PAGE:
OTTAWA, Ontario – Canadian pork and beef producers are continuing to pay the price from a “temporary suspension” of Canadian pork and beef exports to China that was imposed on June 25. At this point, the cost is approaching $100 million and the longer the suspension continues, the greater the risk to Canadian jobs, according to the Canadian Meat Council (CMC).

On June 25, the Chinese government stopped Canadian meat imports citing counterfeit veterinary health certificates attached to pork products. The government statement said it found ractopamine in pork imports, which is banned in the country. An investigation into the health certificates by the Chinese found that 188 forged certificates were sent through Canada’s official notification channel. At the time, China said it urged preventative measures and requested the Canadian government to suspend the issuance of certificates of exported meat.

In response, the Canadian Food Inspection Agency (CFIA) provided Chinese Customs with the information and analysis requested to demonstrate that the source of the infractions was not Canadian, according to CMC.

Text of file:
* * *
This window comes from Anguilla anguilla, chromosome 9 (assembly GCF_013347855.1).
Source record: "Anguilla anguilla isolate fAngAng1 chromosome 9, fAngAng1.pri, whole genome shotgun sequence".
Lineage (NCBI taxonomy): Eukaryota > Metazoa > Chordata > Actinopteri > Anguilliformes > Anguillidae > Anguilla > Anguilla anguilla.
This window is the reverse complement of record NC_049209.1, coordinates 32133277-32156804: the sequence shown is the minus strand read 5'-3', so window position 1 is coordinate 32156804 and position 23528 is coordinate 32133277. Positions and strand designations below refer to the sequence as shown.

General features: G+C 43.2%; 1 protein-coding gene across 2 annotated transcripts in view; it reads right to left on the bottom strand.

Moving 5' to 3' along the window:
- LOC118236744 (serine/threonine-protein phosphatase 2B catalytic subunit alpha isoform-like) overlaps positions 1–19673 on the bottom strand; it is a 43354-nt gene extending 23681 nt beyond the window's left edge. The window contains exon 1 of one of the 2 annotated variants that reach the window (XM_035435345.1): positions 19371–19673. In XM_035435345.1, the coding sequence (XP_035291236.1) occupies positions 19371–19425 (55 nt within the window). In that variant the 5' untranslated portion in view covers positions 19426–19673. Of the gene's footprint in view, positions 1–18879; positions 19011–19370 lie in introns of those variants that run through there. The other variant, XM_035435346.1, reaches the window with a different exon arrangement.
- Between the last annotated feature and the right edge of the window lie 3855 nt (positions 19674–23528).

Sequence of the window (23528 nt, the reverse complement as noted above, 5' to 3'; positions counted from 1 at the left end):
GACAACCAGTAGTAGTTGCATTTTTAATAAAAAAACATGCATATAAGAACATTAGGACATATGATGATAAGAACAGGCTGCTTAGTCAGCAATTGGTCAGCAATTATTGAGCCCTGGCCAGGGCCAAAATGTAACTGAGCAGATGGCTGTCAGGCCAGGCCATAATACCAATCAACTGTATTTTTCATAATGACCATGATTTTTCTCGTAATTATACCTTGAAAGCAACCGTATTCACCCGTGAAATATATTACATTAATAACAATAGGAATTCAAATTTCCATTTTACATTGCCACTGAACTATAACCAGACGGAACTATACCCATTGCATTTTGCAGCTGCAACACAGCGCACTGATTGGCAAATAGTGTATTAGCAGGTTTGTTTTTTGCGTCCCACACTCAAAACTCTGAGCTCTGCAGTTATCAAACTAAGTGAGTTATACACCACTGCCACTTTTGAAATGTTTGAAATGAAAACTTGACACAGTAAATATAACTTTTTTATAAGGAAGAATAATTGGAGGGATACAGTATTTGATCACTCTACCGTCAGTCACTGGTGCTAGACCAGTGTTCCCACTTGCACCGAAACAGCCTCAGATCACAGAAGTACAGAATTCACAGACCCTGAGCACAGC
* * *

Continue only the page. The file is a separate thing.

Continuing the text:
Now in the third month of suspension, Canadian pork and beef companies are calling on the government to issue a strategy to reopen the Chinese market.

“We call on all parties ahead of the upcoming election to articulate how they see this file being resolved,” CMC said. “The longer Canadian producers and exporters remain pawns in a political stand-off — the more the threat of job losses will be felt. The red meat sector represents 266,000 jobs from farm to fork.

“We have been patient and respectful with the government. But we are entering our third month out of China and as Chinese importers establish arrangements with alternate suppliers, it will be increasingly difficult for Canada to regain market share once the suspension is lifted. The financial investments made and commercial relations built to position Canadian meat in China are eroding daily and our global brand will be negatively impacted.”